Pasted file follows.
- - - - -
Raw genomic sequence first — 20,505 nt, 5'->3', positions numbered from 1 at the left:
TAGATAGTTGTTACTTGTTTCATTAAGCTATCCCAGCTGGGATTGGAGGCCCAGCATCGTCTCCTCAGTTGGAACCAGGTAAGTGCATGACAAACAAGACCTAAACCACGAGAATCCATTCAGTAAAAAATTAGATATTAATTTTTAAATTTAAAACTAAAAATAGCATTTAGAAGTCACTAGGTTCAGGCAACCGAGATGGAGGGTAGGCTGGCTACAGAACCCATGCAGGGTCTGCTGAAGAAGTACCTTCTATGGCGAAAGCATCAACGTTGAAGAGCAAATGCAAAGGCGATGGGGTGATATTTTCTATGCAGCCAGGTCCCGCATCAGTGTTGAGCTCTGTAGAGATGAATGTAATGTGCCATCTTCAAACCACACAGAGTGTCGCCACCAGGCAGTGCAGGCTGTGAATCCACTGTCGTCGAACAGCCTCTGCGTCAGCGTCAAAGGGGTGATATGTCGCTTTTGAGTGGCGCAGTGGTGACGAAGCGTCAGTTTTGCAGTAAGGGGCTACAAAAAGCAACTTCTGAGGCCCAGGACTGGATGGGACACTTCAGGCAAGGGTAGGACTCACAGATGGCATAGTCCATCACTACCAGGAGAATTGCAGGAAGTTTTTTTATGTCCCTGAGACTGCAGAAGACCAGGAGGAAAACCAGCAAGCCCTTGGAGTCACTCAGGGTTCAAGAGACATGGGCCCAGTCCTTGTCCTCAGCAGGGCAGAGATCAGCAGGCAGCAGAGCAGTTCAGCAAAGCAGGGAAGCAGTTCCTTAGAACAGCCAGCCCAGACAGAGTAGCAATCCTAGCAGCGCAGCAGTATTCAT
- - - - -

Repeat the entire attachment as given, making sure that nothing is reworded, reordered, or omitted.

Raw genomic sequence first — 20,505 nt, 5'->3', positions numbered from 1 at the left:
TAGATAGTTGTTACTTGTTTCATTAAGCTATCCCAGCTGGGATTGGAGGCCCAGCATCGTCTCCTCAGTTGGAACCAGGTAAGTGCATGACAAACAAGACCTAAACCACGAGAATCCATTCAGTAAAAAATTAGATATTAATTTTTAAATTTAAAACTAAAAATAGCATTTAGAAGTCACTAGGTTCAGGCAACCGAGATGGAGGGTAGGCTGGCTACAGAACCCATGCAGGGTCTGCTGAAGAAGTACCTTCTATGGCGAAAGCATCAACGTTGAAGAGCAAATGCAAAGGCGATGGGGTGATATTTTCTATGCAGCCAGGTCCCGCATCAGTGTTGAGCTCTGTAGAGATGAATGTAATGTGCCATCTTCAAACCACACAGAGTGTCGCCACCAGGCAGTGCAGGCTGTGAATCCACTGTCGTCGAACAGCCTCTGCGTCAGCGTCAAAGGGGTGATATGTCGCTTTTGAGTGGCGCAGTGGTGACGAAGCGTCAGTTTTGCAGTAAGGGGCTACAAAAAGCAACTTCTGAGGCCCAGGACTGGATGGGACACTTCAGGCAAGGGTAGGACTCACAGATGGCATAGTCCATCACTACCAGGAGAATTGCAGGAAGTTTTTTTATGTCCCTGAGACTGCAGAAGACCAGGAGGAAAACCAGCAAGCCCTTGGAGTCACTCAGGGTTCAAGAGACATGGGCCCAGTCCTTGTCCTCAGCAGGGCAGAGATCAGCAGGCAGCAGAGCAGTTCAGCAAAGCAGGGAAGCAGTTCCTTAGAACAGCCAGCCCAGACAGAGTAGCAATCCTAGCAGCGCAGCAGTATTCAT